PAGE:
Simon Bookish is the nom de plume of one London-based composer Leo Chadburn, and Everything/Everything is his third album in as many years (although it's his first for Tomlab). He's done remixes for Franz Ferdinand and Grizzly Bear (among others) and has been a guest musician with Patrick Wolf, Saint Etienne, and Leafcutter John. Toss in a single titled "Terry Riley Disco" and his range of influences and collaborations paints a pretty varied picture.
While his previous releases were largely written for synths, this newest work is scored mainly for sax, brass, piano, organ, and a mixture of live and electronic drums. It's certainly pop music, but blends in bits of minimalism, disco, over-the-top cabaret, and a few other styles. Lyrically, it's adventurous, and like the last name of his pseudonym might suggest, a bit high-minded. Considering it's a concept album about the overwhelming amount of information that bombards us every day, it should come with no surprise that he sings about everything from chemistry to typography.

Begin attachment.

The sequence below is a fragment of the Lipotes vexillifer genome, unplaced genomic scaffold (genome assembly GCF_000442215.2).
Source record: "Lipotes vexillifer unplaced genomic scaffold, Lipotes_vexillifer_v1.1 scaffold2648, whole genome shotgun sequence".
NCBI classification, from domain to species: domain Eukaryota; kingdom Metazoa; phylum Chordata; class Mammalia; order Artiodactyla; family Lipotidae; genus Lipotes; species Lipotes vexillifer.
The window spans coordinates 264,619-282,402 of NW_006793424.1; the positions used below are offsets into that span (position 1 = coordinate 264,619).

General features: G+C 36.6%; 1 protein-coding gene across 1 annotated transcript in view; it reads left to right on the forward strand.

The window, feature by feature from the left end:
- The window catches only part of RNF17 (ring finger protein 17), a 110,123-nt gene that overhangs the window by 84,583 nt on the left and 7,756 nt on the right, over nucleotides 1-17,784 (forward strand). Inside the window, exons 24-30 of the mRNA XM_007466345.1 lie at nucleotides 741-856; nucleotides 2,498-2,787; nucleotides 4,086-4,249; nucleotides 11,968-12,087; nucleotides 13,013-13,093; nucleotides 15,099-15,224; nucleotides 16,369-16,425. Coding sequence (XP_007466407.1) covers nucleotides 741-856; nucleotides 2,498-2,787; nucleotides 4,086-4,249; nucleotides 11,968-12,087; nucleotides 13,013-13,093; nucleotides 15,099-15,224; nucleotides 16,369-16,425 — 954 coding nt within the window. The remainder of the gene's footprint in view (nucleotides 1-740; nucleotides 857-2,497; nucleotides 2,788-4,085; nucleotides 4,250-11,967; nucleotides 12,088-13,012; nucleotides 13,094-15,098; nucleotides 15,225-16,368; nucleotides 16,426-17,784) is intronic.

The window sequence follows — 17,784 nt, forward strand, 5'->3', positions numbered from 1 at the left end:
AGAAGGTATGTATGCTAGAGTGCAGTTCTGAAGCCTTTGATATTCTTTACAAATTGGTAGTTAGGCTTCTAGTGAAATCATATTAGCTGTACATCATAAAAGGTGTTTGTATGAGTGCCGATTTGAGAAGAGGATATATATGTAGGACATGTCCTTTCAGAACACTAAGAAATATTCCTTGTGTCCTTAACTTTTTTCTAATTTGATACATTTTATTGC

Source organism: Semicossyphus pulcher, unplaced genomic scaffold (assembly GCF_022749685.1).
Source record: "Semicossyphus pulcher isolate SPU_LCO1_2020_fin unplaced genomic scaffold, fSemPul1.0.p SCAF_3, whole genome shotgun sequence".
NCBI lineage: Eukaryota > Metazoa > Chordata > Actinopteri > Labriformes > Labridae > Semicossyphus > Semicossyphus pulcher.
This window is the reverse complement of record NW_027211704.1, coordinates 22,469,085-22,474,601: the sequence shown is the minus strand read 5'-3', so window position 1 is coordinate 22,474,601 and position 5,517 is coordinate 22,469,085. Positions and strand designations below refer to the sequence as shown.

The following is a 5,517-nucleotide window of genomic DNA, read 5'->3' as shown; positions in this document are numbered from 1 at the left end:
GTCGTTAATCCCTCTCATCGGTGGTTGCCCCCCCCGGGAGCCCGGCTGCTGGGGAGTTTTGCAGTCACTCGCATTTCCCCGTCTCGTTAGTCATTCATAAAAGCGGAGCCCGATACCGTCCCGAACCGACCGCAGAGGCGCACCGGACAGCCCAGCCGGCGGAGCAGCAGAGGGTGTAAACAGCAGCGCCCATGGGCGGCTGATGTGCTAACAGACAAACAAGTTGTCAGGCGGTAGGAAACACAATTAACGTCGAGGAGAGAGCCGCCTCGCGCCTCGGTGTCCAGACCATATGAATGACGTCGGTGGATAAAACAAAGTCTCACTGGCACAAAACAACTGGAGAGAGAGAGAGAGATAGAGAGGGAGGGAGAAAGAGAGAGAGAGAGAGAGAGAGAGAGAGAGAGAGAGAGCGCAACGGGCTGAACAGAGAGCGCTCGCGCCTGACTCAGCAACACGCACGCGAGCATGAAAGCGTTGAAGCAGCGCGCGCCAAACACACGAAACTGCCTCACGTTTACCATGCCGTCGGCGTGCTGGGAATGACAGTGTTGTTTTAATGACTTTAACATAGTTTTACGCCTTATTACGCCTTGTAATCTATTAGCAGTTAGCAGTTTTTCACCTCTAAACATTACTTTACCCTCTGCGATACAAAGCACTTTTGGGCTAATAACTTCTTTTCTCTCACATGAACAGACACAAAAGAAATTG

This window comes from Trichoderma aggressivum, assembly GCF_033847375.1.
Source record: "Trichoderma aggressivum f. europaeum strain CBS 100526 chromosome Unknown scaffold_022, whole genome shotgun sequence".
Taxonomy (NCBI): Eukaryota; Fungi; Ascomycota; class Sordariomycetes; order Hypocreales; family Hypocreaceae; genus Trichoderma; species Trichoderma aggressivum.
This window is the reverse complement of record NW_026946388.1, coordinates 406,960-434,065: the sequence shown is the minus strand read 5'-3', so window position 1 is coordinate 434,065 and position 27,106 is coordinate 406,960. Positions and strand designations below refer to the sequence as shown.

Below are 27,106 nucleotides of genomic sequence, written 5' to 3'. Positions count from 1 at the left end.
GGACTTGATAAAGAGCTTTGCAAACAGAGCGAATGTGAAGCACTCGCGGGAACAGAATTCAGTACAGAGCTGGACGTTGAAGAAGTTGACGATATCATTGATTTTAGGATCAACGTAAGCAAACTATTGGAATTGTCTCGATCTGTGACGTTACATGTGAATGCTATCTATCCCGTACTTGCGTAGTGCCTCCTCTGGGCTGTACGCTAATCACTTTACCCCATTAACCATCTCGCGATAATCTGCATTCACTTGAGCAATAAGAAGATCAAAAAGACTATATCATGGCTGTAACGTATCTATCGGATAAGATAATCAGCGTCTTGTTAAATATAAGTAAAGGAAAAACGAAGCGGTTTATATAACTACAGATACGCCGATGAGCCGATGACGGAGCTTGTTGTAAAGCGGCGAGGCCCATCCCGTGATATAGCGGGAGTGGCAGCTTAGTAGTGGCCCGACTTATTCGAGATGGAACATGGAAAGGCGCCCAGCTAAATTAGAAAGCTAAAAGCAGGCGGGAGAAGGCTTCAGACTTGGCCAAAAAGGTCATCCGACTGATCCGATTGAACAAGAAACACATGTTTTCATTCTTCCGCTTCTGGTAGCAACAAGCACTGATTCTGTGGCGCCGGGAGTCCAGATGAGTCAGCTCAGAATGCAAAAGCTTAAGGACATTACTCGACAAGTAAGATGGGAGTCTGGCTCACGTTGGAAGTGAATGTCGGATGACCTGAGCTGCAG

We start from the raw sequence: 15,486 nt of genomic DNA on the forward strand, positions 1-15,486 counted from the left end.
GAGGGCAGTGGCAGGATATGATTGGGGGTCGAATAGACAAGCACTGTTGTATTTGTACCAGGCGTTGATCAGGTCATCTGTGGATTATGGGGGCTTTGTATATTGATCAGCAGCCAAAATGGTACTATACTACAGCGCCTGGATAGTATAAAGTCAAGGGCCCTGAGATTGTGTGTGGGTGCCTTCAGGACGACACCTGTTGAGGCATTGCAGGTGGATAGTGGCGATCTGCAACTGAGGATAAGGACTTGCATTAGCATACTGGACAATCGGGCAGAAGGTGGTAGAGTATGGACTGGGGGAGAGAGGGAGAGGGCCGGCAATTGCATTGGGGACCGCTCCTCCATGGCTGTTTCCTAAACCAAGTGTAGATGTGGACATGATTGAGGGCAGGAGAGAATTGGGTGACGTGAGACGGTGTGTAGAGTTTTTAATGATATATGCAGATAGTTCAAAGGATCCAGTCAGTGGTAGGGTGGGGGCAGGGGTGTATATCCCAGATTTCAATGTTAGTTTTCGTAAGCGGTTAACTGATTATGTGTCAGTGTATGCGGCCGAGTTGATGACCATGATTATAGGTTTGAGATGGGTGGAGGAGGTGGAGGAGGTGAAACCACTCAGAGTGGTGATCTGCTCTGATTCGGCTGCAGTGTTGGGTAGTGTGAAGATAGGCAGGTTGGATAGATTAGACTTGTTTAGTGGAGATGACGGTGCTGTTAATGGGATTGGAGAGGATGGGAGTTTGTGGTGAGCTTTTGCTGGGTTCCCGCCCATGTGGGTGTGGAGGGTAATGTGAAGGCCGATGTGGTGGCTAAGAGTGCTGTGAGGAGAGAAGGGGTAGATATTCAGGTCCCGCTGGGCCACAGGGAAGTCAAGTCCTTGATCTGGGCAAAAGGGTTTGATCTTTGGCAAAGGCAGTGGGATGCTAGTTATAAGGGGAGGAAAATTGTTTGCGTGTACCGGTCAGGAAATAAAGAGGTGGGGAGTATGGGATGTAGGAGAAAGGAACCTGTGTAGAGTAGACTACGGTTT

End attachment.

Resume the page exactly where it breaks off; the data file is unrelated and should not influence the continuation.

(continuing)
So, it will no doubt seem a bit pretentious to some (especially considering it's sung in a cool British croon), but I've always found literate pop music to be fairly entertaining provided it's not completely overdone. That's largely the case here, and the release opens with one of the best songs on the album in "The Flood," as choppy programmed beats and intertwining horns and piano race behind Chadburn and some female background vocalists. About halfway through, it flips the switch into a woodwinds and piano dance-pop piece that pulls in melodic cues from Steve Reich. "Portrait Of The Artist As A Fountain" is just as good, although it takes a different route with a robotic bass, another chugging beat, and some minimal melodies for the almost spoken-word first half before again launching into a delightful ending that again finds some amazing horn arpeggios dancing in line with the steady beat.
And really, that's when the album is at its best. In other places, it drops off to quiet chamber pop ("Il Trionfo Del Tempo... (Ridley Road)") and theatrical rock ("A New Sense Of Humour"), but neither seems to capture quite the same energy. On the other hand, "Alsatian Dog" is fleshed-out, ambitious mini-orchestral number that has the same vibrancy as Sufjan Stevens. Inconsistent, but charming in places and insanely catchy in others, Everything/Everything presents Simon Bookish as someone to keep an ear out for.